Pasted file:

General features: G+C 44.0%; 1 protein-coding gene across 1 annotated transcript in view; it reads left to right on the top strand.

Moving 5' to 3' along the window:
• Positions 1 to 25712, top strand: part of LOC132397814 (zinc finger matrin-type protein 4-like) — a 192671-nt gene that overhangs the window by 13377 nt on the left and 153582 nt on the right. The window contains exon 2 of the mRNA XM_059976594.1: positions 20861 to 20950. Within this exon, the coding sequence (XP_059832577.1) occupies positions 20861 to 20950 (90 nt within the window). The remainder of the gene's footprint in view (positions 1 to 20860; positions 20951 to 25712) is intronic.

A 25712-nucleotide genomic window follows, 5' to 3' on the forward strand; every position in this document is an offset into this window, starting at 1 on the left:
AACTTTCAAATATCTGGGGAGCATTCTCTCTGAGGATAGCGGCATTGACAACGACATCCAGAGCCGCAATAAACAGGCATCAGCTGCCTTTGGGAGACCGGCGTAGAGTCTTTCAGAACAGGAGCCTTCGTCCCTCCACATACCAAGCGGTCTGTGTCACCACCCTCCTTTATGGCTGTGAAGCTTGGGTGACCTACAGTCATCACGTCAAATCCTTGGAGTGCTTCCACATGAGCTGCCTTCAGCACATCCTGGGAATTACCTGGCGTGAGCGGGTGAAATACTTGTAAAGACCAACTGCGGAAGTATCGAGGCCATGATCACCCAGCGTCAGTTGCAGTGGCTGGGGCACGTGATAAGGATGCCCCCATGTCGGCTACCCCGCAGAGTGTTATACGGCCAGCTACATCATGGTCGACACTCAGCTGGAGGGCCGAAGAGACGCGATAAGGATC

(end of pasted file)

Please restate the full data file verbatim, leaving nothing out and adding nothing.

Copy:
General features: G+C 44.0%; 1 protein-coding gene across 1 annotated transcript in view; it reads left to right on the top strand.

Moving 5' to 3' along the window:
• Positions 1 to 25712, top strand: part of LOC132397814 (zinc finger matrin-type protein 4-like) — a 192671-nt gene that overhangs the window by 13377 nt on the left and 153582 nt on the right. The window contains exon 2 of the mRNA XM_059976594.1: positions 20861 to 20950. Within this exon, the coding sequence (XP_059832577.1) occupies positions 20861 to 20950 (90 nt within the window). The remainder of the gene's footprint in view (positions 1 to 20860; positions 20951 to 25712) is intronic.

A 25712-nucleotide genomic window follows, 5' to 3' on the forward strand; every position in this document is an offset into this window, starting at 1 on the left:
AACTTTCAAATATCTGGGGAGCATTCTCTCTGAGGATAGCGGCATTGACAACGACATCCAGAGCCGCAATAAACAGGCATCAGCTGCCTTTGGGAGACCGGCGTAGAGTCTTTCAGAACAGGAGCCTTCGTCCCTCCACATACCAAGCGGTCTGTGTCACCACCCTCCTTTATGGCTGTGAAGCTTGGGTGACCTACAGTCATCACGTCAAATCCTTGGAGTGCTTCCACATGAGCTGCCTTCAGCACATCCTGGGAATTACCTGGCGTGAGCGGGTGAAATACTTGTAAAGACCAACTGCGGAAGTATCGAGGCCATGATCACCCAGCGTCAGTTGCAGTGGCTGGGGCACGTGATAAGGATGCCCCCATGTCGGCTACCCCGCAGAGTGTTATACGGCCAGCTACATCATGGTCGACACTCAGCTGGAGGGCCGAAGAGACGCGATAAGGATC